• +1 much nicer than my set, but also smaller.:) – DRF Oct 15 at 14:08
  • Thank you, this is exactly what I was looking for. – DreamConspiracy Oct 15 at 14:11

AC is trivially not needed to get a finite set; use induction and the fact that there are only countably many arithmetic expressions involving $n$ reals, to find some real that is not equal to any them.

It turns out that no choice is needed to get a countable set either. Let $x_n$ be the (unique) real in $[0,1)$ whose $k$-th binary digit is $1$ iff $k$ is in the $n$-th Turing jump. By the unsolvability of the halting problem relative to any jump, it is clear that $x_n$ cannot even be computed from $x_{0..n-1}$, much less be equal to some arithmetic expression involving them. Furthermore, if any $x_k$ is equal to some arithmetic expression involving $x_{0..k-1}$ and $x_{k+1..n}$, for some minimal $n$, then $x_n$ is a root of some non-zero polynomial with coefficients computable from $x_{0..n-1}$, and thus is computable from them, which is impossible. Therefore none of the $x_n$ can be equal to some arithmetic expression involving the others.

  • 1
    Very cool use of Turing jumps. – DRF Oct 15 at 18:33
  • 1
    @DRF: When I have a Turing hammer, everything looks like computational nails. =D – user21820 Oct 15 at 18:38
  • This is akin to "If I can't have it, no one can". – orlp Oct 16 at 7:47
  • @orlp: Sorry, I don't get your comment/joke. – user21820 Oct 16 at 8:55
  • @user21820 Well, we are facing an "adversary" that wants to compute the next element of the set with simple operations. And then you come along and say "not only you don't get to compute this number, no one gets to" :) – orlp Oct 16 at 9:47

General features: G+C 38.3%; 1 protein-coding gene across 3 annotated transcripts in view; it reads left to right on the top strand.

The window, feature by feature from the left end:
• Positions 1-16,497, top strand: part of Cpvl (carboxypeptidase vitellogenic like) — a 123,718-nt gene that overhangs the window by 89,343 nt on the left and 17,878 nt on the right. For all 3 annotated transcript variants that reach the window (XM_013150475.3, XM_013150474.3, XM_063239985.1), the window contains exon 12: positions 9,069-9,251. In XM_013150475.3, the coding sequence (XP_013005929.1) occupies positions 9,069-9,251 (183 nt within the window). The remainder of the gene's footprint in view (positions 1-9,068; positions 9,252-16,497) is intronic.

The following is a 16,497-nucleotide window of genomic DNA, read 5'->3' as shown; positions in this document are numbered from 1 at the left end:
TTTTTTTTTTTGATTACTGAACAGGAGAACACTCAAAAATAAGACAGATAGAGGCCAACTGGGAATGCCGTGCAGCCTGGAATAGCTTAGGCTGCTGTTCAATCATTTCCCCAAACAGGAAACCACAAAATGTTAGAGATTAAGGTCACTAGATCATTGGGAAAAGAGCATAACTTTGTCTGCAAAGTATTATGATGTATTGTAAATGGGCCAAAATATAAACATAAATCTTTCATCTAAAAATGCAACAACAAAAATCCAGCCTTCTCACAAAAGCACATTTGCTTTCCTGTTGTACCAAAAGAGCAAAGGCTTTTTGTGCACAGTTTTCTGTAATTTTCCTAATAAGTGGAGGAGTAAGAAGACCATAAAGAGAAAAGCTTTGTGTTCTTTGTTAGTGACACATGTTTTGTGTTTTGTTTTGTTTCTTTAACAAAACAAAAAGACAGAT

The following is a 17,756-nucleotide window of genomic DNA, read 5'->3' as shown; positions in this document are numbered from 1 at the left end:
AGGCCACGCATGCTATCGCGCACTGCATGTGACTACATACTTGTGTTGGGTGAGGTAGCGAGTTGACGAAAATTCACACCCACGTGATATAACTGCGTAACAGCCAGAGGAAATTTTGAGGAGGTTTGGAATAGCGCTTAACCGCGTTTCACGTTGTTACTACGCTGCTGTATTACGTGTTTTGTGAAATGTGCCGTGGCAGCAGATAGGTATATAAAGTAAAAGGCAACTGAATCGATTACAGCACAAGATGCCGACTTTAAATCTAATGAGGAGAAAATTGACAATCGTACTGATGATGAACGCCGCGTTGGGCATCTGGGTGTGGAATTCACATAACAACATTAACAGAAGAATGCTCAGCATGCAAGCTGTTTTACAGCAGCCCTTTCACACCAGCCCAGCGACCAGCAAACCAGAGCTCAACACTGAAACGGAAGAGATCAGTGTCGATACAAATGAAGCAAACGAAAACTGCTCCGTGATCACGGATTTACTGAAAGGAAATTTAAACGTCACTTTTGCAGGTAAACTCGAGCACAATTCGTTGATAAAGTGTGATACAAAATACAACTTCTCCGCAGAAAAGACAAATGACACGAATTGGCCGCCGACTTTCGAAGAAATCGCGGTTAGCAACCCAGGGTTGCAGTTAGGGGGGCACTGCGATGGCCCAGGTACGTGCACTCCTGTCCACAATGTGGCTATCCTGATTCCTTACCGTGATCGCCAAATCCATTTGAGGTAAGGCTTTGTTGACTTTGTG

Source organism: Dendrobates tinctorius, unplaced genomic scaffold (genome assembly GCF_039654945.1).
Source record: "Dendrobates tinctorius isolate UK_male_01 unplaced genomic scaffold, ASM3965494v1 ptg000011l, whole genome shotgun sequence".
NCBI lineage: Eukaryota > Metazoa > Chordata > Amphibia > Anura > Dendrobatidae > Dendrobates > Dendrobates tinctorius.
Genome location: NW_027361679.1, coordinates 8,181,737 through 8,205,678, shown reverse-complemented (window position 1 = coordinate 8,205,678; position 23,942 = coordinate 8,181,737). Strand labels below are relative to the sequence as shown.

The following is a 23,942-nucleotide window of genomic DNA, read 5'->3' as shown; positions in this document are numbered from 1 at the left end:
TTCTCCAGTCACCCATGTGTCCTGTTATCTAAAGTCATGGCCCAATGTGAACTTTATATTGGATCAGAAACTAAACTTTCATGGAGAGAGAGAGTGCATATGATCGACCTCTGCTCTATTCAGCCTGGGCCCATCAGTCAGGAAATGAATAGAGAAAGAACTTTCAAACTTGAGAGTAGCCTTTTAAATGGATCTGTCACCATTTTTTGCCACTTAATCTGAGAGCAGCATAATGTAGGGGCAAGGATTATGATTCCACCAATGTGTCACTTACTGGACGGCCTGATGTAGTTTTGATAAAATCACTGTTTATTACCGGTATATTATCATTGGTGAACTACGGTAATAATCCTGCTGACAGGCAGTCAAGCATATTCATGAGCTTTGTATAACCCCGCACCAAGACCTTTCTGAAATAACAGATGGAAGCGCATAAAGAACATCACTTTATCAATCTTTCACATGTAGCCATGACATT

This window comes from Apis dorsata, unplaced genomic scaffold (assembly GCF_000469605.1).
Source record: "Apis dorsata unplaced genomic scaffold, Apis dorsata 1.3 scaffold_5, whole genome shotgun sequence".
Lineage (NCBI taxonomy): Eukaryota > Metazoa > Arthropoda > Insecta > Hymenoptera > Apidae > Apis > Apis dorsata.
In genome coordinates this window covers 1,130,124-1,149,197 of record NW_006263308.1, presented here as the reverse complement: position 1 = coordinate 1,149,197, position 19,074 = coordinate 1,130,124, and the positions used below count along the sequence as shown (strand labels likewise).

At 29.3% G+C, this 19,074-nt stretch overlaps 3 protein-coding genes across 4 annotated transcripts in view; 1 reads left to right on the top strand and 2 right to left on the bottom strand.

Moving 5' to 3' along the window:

Well you can make a diagonalization argument to get $\omega_1$ many such numbers strictly through counting.

Choose an arbitrary $a_0$ and close off under $(*,+,-,/)$ this gives you a set $A_1$ that has countable size. Now assume that you have already chosen $a_i$ independent for $i< k$. Let $A_k$ be the closure of $\{a_i\}_{i<k}$ under $(*,+,-,/)$ then $A_k$ is still countable (countable iterations over countable base set with finite signature). So choose $a_{k}\in \mathbb{R}\setminus A_k$.

The above shows you can get a countable set. But it's not hard to continue. The successor stage works just as above. At a limit $\beta$ you just take $A_\beta=\bigcup_{\alpha<\beta}A_\alpha$ and then choose $a_\beta\in\mathbb{R}\setminus A_\beta$.

You can actually go all the way to $\mathfrak{c}$ in this way.

The existence can also be proved in a non-constructive manner by noticing that if we have some set or real numbers $A$ such that $|A|<\mathfrak{c}$ then it's closure still has size less than $\mathfrak{c}$.

Note: I'm assuming choice (AC) throughout here.

  • This is helpful, but I was looking for a more constructive proof. +1 anyway of course – DreamConspiracy Oct 15 at 14:11
  • 1
    Heh. This is constructive. Didn't you see I constructed the sequence. It's right there.:D I understand of course. I'm pretty sure you can't get anything better size wise than your/Hagen's result, in a "constructive" way. – DRF Oct 15 at 14:25
  • @DreamConspiracy: If by constructive you mean an a set of computable reals, then probably the square-roots of the primes is the simplest. But if you mean no axiom of choice, see my answer for an alternative. =) – user21820 Oct 15 at 18:14
  • @user21820 Oh I meant you can't get one of a cardinality bigger than countable. The primes one doesn't need AC. I suppose it's actually computable. I do wonder if it's obvious (or even true) that without AC it's consistent there is no uncountable set of reals that is "arithmetically independent". – DRF Oct 15 at 18:33
  • 3
    I'm quite surprised that such a seemingly simple question has spawned three completely different approaches. Very interesting – DreamConspiracy Oct 15 at 20:42